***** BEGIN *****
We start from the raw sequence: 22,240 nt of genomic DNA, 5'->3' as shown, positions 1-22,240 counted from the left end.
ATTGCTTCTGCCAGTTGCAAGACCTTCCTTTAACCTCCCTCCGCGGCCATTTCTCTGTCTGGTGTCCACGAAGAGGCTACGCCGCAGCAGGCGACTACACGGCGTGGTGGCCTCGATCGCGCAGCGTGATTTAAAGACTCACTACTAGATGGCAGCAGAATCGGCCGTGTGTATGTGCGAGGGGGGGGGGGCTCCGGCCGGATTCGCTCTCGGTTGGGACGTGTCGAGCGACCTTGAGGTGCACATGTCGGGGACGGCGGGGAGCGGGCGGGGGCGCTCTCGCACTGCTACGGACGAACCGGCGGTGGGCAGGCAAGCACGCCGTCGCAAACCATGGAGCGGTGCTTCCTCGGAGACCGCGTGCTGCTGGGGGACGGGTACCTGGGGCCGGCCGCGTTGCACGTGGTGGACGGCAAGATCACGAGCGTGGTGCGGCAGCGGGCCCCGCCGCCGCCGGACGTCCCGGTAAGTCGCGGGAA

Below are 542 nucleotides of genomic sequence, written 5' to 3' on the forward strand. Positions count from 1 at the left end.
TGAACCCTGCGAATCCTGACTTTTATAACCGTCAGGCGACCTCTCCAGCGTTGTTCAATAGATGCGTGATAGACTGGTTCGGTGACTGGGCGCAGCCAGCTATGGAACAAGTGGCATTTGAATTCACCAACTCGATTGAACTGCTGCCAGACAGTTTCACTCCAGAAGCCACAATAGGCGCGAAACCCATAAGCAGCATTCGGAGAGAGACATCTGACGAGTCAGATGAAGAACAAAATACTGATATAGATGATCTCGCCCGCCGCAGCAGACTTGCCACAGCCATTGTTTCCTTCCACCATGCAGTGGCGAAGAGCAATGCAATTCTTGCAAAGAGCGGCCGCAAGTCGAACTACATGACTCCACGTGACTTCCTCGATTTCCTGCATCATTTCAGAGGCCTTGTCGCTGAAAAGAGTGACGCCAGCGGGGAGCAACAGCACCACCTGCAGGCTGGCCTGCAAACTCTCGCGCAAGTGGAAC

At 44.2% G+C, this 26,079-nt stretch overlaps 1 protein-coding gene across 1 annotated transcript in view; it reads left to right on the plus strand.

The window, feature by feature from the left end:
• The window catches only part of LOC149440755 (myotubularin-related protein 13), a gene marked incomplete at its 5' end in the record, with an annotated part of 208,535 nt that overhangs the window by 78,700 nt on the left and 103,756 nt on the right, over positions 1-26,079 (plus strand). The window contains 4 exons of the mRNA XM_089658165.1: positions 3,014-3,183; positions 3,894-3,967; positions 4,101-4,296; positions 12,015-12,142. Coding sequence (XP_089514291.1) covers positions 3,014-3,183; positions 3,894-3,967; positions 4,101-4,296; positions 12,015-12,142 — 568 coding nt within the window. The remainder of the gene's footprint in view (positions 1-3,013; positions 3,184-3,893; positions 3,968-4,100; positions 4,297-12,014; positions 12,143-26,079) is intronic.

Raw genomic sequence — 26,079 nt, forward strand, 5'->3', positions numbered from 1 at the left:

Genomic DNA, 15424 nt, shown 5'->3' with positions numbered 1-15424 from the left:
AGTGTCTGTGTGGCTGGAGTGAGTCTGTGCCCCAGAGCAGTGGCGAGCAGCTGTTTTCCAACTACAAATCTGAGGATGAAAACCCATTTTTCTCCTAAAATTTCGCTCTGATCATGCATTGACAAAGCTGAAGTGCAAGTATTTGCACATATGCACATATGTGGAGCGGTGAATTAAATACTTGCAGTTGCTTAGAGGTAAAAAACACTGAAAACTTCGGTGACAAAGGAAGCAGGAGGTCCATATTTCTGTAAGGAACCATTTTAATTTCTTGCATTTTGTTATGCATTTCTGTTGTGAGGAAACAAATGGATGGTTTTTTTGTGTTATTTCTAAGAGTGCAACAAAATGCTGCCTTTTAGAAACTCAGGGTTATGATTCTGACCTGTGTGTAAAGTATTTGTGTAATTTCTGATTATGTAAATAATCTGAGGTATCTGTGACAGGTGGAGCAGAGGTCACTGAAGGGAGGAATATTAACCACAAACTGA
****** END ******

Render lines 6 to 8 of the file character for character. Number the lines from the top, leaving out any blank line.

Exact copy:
The window, feature by feature from the left end:
• The window catches only part of LOC149440755 (myotubularin-related protein 13), a gene marked incomplete at its 5' end in the record, with an annotated part of 208,535 nt that overhangs the window by 78,700 nt on the left and 103,756 nt on the right, over positions 1-26,079 (plus strand). The window contains 4 exons of the mRNA XM_089658165.1: positions 3,014-3,183; positions 3,894-3,967; positions 4,101-4,296; positions 12,015-12,142. Coding sequence (XP_089514291.1) covers positions 3,014-3,183; positions 3,894-3,967; positions 4,101-4,296; positions 12,015-12,142 — 568 coding nt within the window. The remainder of the gene's footprint in view (positions 1-3,013; positions 3,184-3,893; positions 3,968-4,100; positions 4,297-12,014; positions 12,143-26,079) is intronic.

Raw genomic sequence — 26,079 nt, forward strand, 5'->3', positions numbered from 1 at the left: